When I saw the Edmunds.com press release on Earth Day, I slumped in disappointment — disappointment at what seemed to be some very deceitful (intentionally or unintentionally) news. My reputation has been built a bit on articles addressing poor work from the mass media regarding cleantech topics, but I actually don’t enjoy that work. I’d rather deal with useful, good news or original analysis than spend my time addressing the mistakes of others. So, I decided to let this one slide and just hope that not too many people were misinformed by it….
But then I was advising someone on an EV-related startup and he brought the news up — he saw it in USA TODAY. Then, the next day, John Voelcker of Green Car Reports did a great job criticizing in a constructive way the press release and subsequent articles about it. Late last night, I decided that I needed to help address the problems in the Edmunds press release as well.
The last time I covered anything related to Edmunds, it was the outlet’s surprisingly consistent criticism of its Tesla Model S, a car widely loved by members of the auto press, Consumer Reports, and its owners. Some Edmunds folks came over and defended themselves, and I also got somewhat of a lawsuit threat for the screenshots I took of their website. Did Edmunds have an agenda in its negative coverage of what is widely considered the best mass-manufactured car on the planet? I don’t know, but the story was certainly an oddity.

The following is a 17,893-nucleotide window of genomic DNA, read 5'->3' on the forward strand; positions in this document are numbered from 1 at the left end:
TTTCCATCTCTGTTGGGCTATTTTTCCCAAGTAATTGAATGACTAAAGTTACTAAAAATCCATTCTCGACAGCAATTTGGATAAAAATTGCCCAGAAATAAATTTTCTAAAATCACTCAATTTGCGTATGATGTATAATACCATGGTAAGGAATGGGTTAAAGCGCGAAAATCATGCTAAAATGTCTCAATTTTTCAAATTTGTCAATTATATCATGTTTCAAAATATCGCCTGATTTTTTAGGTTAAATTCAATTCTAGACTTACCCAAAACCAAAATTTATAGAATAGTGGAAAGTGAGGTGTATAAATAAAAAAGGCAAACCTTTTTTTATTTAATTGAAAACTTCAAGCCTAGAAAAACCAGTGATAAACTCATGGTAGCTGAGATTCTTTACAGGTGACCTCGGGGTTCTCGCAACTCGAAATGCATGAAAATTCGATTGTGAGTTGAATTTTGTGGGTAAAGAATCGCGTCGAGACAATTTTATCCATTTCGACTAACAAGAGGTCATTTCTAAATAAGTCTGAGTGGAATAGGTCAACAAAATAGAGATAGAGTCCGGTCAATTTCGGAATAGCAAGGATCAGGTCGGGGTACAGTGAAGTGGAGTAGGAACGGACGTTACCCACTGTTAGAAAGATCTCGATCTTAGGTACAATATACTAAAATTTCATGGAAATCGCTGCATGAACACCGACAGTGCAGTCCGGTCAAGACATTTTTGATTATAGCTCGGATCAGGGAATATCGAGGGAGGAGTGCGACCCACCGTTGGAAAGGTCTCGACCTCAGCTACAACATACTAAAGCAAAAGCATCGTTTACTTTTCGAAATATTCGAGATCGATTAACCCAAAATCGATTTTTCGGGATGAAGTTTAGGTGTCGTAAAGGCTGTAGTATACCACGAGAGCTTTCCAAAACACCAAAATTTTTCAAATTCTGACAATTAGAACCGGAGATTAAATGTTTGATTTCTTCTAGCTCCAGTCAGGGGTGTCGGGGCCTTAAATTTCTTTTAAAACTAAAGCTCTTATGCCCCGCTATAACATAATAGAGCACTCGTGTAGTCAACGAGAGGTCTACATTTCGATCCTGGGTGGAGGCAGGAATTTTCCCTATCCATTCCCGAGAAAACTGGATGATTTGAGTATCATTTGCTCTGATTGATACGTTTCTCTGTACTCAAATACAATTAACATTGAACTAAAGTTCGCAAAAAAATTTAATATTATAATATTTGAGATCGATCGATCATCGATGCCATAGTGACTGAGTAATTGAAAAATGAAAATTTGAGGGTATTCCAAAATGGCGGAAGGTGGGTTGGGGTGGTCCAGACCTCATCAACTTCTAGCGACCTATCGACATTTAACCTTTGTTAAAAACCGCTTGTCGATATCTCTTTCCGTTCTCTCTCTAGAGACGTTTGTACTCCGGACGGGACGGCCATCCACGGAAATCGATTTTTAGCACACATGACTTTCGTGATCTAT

Remember also that Edmunds doesn’t make its money like most news sites. It makes its money by funneling car buyers to dealers. I think we all know the relationship between conventional auto dealers and electric cars all too well by now, so I won’t go into that.
Now, I’m not saying that Edmunds is inherently malicious toward electric cars, but it is certainly no EV Obsession.
The “News” Regarding Electric Car Trade-Ins
The biggest issue with the Edmunds news is that it conflates electric cars and conventional hybrids under a generic “green cars” moniker. Furthermore, it does so in a way that could easily be misread. Here are the first two paragraphs of the press release:
Car buyers are trading in hybrid and electric cars for SUVs at a higher rate than ever before, according to a new analysis from car-buying platform Edmunds.com. The analysis offers a surprising look at how today’s gas prices are drawing hybrid and EV owners toward gas-guzzling vehicles at a much more accelerated pace than in recent years.
According to Edmunds.com, about 22 percent of people who have traded in their hybrids and EVs in 2015 bought a new SUV. The number represents a sharp increase from 18.8 percent last year, and it is nearly double the rate of 11.9 percent just three years ago. Overall, only 45 percent of this year’s hybrid and EV trade-ins have gone toward the purchase of another alternative fuel vehicle, down from just over 60 percent in 2012. Never before have loyalty rates for alt-fuel vehicles fallen below 50 percent.
Catch what’s going on there? The percentages noted above are for hybrids and EVs combined. They don’t say that EVs (by themselves) are being traded in for SUVs.
There are a few issues with this: